Integrating sphere test setup

Cannonball Mold Makes A Dandy Integrating Sphere For Laser Measurements

It’s an age-old riddle: if you have a perfect sphere with a perfectly reflective inner surface, will light bounce around inside it forever? The answer is pretty obvious when you think it through, but that doesn’t mean that you can’t put the principle to use, as we see with this homemade Ulbricht sphere for optical measurements.

If you’ve never heard of an Ulbricht sphere, don’t worry — it’s also known as an integrating sphere, and that makes its function a little more apparent. As [Les Wright] explains, an integrating sphere is an optical element with a hollow spherical cavity that’s coated with a diffusely reflective coating. There are two ports in the sphere, one for admitting light — usually from a laser — and one for light to exit. The light bounces around inside the sphere and becomes perfectly diffuse, and creates a uniform beam at the exit port.

[Les]’ need for an integrating sphere comes from the desire to measure the output of some of his lasers with his Raspberry Pi-based PySpectrometer. Rather than shell out for an expensive commercial integrating sphere, or turn one on a lathe, [Les] turned to an unlikely source: cannonball molds. The inside of the mold was painted with an equally unlikely ultra-white paint concocted from barium sulfate and PVA glue. With a few ports machined into the mold, it works perfectly to diffuse the light from his dye lasers for proper measurements.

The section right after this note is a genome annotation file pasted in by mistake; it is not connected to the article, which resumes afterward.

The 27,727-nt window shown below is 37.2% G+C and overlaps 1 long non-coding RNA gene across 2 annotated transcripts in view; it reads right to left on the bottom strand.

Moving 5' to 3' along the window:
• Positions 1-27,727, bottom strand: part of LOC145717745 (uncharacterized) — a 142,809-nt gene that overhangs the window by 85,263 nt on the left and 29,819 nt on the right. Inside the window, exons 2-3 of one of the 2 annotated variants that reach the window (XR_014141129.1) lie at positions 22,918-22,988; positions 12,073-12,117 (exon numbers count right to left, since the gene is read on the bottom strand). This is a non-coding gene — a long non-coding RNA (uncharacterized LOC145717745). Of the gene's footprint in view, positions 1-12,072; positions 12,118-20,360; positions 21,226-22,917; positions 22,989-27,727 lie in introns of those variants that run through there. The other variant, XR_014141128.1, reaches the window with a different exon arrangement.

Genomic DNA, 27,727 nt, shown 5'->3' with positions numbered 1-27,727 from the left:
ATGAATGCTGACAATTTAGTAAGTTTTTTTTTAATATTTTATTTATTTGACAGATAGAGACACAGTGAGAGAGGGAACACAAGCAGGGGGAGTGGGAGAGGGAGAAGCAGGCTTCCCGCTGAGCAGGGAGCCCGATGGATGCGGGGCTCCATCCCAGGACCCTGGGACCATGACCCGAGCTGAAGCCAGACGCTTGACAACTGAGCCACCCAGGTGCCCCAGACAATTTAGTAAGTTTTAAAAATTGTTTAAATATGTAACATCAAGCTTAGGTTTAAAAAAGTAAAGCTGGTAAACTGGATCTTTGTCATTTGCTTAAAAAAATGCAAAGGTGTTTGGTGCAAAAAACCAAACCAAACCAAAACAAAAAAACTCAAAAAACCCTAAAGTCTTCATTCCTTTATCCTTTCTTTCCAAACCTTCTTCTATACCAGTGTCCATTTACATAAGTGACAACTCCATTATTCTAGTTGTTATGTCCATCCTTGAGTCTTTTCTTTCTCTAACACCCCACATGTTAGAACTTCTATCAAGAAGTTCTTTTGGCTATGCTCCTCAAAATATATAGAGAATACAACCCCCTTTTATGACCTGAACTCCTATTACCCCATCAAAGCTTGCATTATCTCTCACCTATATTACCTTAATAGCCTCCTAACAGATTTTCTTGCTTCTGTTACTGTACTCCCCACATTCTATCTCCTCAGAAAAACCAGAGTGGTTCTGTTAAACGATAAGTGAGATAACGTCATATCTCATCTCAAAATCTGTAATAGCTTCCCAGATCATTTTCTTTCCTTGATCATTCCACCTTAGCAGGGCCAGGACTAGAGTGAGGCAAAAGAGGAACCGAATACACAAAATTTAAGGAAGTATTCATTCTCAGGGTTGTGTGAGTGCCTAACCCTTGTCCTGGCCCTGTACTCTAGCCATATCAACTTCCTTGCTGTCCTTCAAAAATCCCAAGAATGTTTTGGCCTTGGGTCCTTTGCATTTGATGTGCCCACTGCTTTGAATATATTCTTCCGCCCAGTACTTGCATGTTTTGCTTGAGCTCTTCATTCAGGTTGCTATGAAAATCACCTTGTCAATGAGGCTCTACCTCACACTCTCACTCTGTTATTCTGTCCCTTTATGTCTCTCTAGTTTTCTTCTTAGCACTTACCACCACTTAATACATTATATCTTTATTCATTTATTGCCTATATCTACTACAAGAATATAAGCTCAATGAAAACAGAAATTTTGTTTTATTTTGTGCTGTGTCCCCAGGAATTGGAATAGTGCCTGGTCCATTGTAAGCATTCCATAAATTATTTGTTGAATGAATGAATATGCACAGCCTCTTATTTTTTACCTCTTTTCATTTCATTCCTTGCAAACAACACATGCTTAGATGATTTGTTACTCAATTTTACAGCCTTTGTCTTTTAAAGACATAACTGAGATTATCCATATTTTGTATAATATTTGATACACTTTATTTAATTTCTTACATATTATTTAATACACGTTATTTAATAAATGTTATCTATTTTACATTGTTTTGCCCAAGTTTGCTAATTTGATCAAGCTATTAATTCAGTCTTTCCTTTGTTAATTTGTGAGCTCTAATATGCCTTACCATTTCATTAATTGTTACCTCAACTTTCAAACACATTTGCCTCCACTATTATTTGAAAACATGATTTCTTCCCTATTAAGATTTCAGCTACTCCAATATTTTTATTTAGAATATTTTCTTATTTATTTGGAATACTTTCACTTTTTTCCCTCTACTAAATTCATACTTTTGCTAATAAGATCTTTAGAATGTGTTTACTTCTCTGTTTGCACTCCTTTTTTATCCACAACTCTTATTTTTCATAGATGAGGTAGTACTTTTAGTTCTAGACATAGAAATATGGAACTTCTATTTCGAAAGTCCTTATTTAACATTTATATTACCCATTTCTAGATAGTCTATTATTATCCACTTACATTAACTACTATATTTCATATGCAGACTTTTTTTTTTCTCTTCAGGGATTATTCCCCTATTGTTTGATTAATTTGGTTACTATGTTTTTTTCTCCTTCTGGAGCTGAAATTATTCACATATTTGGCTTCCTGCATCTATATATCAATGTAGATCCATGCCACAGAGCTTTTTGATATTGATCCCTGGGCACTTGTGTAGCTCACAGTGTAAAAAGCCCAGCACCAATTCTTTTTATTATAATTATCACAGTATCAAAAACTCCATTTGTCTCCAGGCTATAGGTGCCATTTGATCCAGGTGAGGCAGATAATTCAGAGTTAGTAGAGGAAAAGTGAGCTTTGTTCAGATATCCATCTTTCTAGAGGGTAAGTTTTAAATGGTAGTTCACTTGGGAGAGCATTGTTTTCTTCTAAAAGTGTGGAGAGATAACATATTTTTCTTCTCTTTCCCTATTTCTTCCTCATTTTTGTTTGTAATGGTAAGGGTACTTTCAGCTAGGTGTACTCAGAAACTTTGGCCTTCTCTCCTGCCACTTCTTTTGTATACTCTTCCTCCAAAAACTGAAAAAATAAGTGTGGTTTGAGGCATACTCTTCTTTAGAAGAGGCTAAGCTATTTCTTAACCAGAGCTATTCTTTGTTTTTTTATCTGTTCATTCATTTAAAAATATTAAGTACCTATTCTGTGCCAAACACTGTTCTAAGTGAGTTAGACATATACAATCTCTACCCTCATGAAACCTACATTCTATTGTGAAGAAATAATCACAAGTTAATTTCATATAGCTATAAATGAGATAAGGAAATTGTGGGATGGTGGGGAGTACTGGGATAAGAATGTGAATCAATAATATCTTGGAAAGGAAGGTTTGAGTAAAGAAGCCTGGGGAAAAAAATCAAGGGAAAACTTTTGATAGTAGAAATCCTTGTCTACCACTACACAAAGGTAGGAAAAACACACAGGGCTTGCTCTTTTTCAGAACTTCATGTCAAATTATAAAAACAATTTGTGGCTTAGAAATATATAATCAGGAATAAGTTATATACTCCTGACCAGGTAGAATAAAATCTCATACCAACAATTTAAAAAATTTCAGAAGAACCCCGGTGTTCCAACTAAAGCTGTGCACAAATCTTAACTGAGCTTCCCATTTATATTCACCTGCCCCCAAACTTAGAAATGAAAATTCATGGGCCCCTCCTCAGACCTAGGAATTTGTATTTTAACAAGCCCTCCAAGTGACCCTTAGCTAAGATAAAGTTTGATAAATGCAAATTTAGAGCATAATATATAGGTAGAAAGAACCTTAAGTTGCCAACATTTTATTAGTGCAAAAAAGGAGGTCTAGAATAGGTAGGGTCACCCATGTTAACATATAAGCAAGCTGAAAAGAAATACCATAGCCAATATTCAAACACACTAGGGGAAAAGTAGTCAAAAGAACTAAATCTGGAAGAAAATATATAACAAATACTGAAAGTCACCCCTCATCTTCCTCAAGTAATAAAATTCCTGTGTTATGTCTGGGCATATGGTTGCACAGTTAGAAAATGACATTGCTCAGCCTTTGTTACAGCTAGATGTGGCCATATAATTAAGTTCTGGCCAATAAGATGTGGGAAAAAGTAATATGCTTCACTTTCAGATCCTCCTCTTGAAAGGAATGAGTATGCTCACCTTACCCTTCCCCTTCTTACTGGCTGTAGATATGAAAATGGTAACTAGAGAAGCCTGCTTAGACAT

Lasers can be an expensive hobby, but [Les] always seems to find a way to make things more affordable and just as good. Whether it’s homemade doorknob caps for high-voltage power supplies or blasting the Bayer filter off a cheap CCD camera, he always seems to find a way.

Continue reading “Cannonball Mold Makes A Dandy Integrating Sphere For Laser Measurements”

Circuit Simulation In Python

Using SPICE to simulate an electrical circuit is a common enough practice in engineering that “SPICEing a circuit” is a perfectly valid phrase in the lexicon. SPICE as a software tool has been around since the 70s, and its open source nature means there are more SPICE tools around now to count. It also means it is straightforward enough to use with other software as well, like integrating LTspice with Python for some interesting signal processing circuit simulation.

[Michael]’s latest project involves simulating filters in LTspice (a SPICE derivative) and then using Python/NumPy to both provide the input signal for the filter and process the output data from it. Basically, it allows you to “plug in” a graphical analog circuit of any design into a Python script and manipulate it easily, in any way needed. SPICE programs aren’t without their clumsiness, and being able to write your own tools for manipulating circuits is a powerful tool.

This project is definitely worth a look if you have any interest in signal processing (digital or analog) or even if you have never heard of SPICE before and want an easier way of simulating a circuit before prototyping one on a breadboard.

FM Signal Detection The Pulse-Counting Way